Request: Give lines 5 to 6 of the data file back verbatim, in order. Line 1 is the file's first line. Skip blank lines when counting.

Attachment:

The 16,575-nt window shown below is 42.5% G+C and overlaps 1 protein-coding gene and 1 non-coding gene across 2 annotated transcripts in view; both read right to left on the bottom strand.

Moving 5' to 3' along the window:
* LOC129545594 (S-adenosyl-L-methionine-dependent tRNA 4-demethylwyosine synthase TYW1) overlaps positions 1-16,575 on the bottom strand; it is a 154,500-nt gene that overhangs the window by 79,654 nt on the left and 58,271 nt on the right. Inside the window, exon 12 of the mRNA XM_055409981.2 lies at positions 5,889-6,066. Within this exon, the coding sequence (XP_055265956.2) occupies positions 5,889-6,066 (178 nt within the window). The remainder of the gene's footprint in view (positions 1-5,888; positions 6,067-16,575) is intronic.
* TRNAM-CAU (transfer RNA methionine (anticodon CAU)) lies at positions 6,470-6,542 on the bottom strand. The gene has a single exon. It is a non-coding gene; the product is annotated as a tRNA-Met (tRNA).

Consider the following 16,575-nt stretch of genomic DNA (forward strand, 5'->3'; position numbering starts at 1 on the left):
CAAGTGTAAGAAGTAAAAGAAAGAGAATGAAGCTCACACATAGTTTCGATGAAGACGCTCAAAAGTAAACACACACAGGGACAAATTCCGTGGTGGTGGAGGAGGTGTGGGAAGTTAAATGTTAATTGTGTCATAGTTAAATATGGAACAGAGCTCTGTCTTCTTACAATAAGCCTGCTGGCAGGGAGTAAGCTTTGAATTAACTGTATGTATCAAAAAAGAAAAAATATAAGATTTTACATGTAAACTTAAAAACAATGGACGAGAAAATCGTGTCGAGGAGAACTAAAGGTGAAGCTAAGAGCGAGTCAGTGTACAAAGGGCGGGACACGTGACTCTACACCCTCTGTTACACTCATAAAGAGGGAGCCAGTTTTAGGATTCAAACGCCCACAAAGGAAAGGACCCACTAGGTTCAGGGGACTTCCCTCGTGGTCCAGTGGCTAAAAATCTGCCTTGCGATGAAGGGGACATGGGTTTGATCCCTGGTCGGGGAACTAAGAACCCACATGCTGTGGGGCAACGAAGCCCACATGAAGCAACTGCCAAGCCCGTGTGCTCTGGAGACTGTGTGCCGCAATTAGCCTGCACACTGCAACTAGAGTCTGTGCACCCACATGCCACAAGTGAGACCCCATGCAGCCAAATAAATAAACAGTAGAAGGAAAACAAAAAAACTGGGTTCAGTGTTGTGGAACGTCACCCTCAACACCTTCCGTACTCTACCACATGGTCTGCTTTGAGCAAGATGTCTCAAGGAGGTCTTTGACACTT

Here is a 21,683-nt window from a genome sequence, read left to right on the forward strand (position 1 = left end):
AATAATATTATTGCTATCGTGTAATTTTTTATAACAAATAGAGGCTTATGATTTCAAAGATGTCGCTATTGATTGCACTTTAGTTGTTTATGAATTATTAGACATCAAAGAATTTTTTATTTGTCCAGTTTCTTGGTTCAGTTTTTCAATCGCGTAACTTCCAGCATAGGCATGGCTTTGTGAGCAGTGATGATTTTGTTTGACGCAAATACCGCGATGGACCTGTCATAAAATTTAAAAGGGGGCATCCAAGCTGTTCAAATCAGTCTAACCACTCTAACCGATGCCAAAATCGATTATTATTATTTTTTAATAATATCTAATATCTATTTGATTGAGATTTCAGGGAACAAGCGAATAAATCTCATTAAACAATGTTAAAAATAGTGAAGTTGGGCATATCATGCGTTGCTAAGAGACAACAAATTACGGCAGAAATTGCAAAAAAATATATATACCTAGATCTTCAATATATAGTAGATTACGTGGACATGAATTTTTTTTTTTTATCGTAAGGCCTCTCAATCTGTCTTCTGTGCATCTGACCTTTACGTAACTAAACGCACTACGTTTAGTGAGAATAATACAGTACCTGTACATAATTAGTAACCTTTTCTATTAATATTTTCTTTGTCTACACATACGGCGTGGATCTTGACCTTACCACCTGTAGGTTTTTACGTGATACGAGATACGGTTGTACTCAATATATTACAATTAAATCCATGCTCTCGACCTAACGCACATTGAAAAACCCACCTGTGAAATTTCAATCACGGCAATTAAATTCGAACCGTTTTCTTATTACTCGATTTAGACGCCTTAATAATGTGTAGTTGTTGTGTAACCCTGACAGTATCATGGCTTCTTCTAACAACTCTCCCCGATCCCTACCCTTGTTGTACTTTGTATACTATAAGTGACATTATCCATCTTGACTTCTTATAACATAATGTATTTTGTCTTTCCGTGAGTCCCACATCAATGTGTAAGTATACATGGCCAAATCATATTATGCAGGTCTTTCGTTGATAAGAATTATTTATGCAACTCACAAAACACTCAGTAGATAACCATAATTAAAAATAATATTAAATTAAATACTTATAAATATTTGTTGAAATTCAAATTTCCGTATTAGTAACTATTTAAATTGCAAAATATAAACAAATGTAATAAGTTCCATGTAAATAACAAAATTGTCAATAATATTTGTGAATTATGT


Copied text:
Consider the following 16,575-nt stretch of genomic DNA (forward strand, 5'->3'; position numbering starts at 1 on the left):
CAAGTGTAAGAAGTAAAAGAAAGAGAATGAAGCTCACACATAGTTTCGATGAAGACGCTCAAAAGTAAACACACACAGGGACAAATTCCGTGGTGGTGGAGGAGGTGTGGGAAGTTAAATGTTAATTGTGTCATAGTTAAATATGGAACAGAGCTCTGTCTTCTTACAATAAGCCTGCTGGCAGGGAGTAAGCTTTGAATTAACTGTATGTATCAAAAAAGAAAAAATATAAGATTTTACATGTAAACTTAAAAACAATGGACGAGAAAATCGTGTCGAGGAGAACTAAAGGTGAAGCTAAGAGCGAGTCAGTGTACAAAGGGCGGGACACGTGACTCTACACCCTCTGTTACACTCATAAAGAGGGAGCCAGTTTTAGGATTCAAACGCCCACAAAGGAAAGGACCCACTAGGTTCAGGGGACTTCCCTCGTGGTCCAGTGGCTAAAAATCTGCCTTGCGATGAAGGGGACATGGGTTTGATCCCTGGTCGGGGAACTAAGAACCCACATGCTGTGGGGCAACGAAGCCCACATGAAGCAACTGCCAAGCCCGTGTGCTCTGGAGACTGTGTGCCGCAATTAGCCTGCACACTGCAACTAGAGTCTGTGCACCCACATGCCACAAGTGAGACCCCATGCAGCCAAATAAATAAACAGTAGAAGGAAAACAAAAAAACTGGGTTCAGTGTTGTGGAACGTCACCCTCAACACCTTCCGTACTCTACCACATGGTCTGCTTTGAGCAAGATGTCTCAAGGAGGTCTTTGACACTT